This question is one of the reasons we did all that Business Strategy pre-work. If you haven’t solidified your main client/prospect, it would be hard to answer this question. Here’s a good recap…






      • If your client is Employers – LinkedIn, Twitter (good to establish credibility)
      • If your client is Individuals – Facebook, Twitter, Instagram, Pinterest
      • If your client is Gen Y – Instagram
      • If you want some SEO help – Google+











   2. Does it make sense for your content/message?






What types of media will you share with your audience (videos, pictures, articles, etc.)? Will your posts be about healthcare, compliance, HR issues, etc.? Obviously, if you don’t have or have the ability to create images, Pinterest and Instagram won’t be your best bet.

   3. Does it make sense for you?

Is it something you can easily fit into your business? After doing some research and observation, do you “get” how it works? Do you have time to do it? When we first started freshbenies, everyone told us we should be on Pinterest because most of our members would be women. While I understood that, I wasn’t sure how we’d turn healthcare into images people would want to pin on Pinterest AND I didn’t have time. We decided to start with Facebook, LinkedIn and Twitter because I could manage 3 social networks.  

Telehealth Comparison Checklist










2. Learn it or hire someone to manage it WITH you!

I would caution you not to 100% “outsource” the management of your social media to someone else unless they’re tied to your company at the hip. The person who manages your social media needs to know all your business, brand and marketing strategies before they can represent you on social media. I personally did all our social posting for the first 3 years and I still watch it like a hawk today.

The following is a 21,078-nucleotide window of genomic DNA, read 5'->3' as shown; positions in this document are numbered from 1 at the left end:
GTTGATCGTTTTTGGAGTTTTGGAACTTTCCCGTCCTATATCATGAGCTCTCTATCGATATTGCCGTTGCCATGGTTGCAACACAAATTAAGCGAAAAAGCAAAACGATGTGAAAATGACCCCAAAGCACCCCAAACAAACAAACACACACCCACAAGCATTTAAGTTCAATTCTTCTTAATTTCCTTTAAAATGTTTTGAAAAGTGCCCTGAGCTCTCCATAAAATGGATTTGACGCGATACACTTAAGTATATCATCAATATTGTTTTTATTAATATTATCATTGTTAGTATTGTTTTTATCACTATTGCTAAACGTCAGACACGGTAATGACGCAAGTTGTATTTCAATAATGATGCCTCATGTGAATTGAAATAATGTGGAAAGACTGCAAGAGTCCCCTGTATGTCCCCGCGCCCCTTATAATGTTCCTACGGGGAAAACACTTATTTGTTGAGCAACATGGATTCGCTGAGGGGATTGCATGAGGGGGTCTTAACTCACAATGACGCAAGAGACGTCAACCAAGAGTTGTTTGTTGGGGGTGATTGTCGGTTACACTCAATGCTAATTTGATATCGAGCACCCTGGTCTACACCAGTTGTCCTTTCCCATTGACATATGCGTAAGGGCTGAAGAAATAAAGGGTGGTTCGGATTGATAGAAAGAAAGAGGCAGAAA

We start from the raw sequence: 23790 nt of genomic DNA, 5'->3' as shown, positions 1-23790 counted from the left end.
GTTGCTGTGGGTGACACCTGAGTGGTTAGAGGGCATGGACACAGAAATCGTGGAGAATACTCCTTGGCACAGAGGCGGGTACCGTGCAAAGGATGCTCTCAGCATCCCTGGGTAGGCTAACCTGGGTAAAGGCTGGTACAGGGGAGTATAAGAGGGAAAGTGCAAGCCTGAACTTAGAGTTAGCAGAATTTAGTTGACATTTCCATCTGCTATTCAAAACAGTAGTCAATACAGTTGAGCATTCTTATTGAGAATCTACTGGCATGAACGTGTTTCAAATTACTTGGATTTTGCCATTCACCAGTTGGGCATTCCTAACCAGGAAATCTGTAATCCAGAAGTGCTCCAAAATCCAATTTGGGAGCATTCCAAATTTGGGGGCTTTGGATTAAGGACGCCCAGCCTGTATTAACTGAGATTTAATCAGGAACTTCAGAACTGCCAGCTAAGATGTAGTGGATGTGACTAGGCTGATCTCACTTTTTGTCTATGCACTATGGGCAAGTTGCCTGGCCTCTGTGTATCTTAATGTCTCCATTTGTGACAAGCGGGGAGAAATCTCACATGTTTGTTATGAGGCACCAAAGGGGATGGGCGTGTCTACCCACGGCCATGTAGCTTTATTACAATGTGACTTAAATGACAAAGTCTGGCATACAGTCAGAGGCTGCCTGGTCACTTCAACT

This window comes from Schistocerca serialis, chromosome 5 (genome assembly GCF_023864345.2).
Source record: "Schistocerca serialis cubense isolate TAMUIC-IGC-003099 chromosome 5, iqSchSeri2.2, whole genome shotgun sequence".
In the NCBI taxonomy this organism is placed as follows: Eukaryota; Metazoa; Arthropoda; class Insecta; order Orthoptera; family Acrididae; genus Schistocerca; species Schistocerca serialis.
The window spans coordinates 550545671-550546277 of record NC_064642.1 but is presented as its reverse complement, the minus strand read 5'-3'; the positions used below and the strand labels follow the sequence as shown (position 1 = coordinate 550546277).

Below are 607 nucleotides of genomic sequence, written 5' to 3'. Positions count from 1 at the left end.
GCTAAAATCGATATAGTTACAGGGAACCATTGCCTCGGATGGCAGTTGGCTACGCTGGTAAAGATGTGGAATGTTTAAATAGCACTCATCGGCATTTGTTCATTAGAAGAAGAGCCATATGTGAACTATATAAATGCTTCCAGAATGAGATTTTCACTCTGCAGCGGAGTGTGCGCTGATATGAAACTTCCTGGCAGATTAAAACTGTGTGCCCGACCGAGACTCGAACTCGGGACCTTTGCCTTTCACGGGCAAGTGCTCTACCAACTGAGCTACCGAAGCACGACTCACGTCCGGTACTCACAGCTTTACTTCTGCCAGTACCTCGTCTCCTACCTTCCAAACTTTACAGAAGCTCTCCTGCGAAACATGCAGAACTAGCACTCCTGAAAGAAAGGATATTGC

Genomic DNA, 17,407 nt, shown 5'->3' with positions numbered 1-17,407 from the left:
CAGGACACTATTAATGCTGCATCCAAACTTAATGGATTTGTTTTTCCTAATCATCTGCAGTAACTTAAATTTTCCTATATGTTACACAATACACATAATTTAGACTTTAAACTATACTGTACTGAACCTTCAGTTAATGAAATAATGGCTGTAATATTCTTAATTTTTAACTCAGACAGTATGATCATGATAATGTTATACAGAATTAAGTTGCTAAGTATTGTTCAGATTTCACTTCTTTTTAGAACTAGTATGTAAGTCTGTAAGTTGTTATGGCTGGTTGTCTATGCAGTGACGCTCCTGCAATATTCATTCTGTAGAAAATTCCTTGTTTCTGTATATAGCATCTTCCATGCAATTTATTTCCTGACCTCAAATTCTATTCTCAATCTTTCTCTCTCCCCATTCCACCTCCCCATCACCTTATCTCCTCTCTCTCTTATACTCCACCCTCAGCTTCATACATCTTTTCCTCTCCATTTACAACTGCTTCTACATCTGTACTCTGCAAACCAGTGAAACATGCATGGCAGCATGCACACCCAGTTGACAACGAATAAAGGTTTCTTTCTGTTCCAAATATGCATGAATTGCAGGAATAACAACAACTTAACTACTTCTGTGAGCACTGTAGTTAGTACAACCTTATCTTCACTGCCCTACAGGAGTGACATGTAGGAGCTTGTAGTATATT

If you’re up for learning, there are some great resources. Below are 2 I highly recommend. If you sign up to receive their emails, you can read the articles that pertain to you and delete those that don’t.
Click here for Social Media Examiner.
Click here for HubSpot.

You’re the business owner, you’re the brand owner. Just because you don’t know social media doesn’t mean you should hand it over to someone else who will speak to your clients or potential clients on a daily/weekly basis on your behalf.

One final tip: enlist your team to help! They can help with post ideas, finding content, writing content, etc. Our team sends us ideas, writes blog posts, and publishes articles on LinkedIn regularly (more on that later).






3. Clean your house